Early research on the biological effects of microwave radiation: 1940–1960

Annals of Science 37 (3):323-351 (1980)


Two overriding considerations shaped the development of early research on the biological effects of microwave radiation—possible medical application and uncertainty about the hazards of exposure to radar. Reports in the late 1940s and early 1950s of hazards resulting from microwave exposure led to the near abandonment of medical research related to microwave diathermy at the same time that military and industrial concern over hazards grew, culminating in the massive research effort known as ‘the Tri-Service program’ . Both the early focus on medical application and the later search for hazards played important roles in dictating how this field of research developed as a science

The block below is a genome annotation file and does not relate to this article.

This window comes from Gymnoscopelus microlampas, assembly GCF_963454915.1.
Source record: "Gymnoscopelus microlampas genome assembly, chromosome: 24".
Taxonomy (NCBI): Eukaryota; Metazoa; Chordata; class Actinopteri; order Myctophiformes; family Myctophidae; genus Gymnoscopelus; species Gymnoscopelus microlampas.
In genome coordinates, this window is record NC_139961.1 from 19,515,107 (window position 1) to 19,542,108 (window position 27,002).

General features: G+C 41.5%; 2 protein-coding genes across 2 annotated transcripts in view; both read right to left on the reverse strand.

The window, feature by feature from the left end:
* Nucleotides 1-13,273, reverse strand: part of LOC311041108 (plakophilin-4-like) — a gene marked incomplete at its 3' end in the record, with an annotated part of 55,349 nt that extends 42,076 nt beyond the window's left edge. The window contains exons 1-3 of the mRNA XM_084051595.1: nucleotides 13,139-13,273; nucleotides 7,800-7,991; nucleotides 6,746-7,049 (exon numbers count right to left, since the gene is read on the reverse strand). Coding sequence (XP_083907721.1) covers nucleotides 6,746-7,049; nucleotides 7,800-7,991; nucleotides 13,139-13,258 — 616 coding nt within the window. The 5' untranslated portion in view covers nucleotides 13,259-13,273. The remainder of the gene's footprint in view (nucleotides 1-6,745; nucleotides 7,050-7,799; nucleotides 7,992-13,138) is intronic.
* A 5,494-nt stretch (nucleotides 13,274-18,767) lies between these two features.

Download options


    Upload a copy of this work     Papers currently archived: 72,694

External links

Setup an account with your affiliations in order to access resources via your University's proxy server

Through your library


Added to PP

4 (#1,287,195)

6 months
3 (#198,770)

Historical graph of downloads
How can I increase my downloads?

References found in this work

No references found.

Add more references

Citations of this work

No citations found.

Add more citations

Similar books and articles

Cosmic Radiation and its Biological Effects.Mark H. Bauer - 1951 - Thought: Fordham University Quarterly 26 (3):476-477.
Precaution and Solar Radiation Management.Lauren Hartzell-Nichols - 2012 - Ethics, Policy and Environment 15 (2):158 - 171.
Educational Studies in the United Kingdom, 1940–2002.William Richardson - 2002 - British Journal of Educational Studies 50 (1):3 - 56.
Dynamic Behavior of the Warmth Sense Organ.E. Eijkman & J. H. Vendrik - 1961 - Journal of Experimental Psychology 62 (4):403.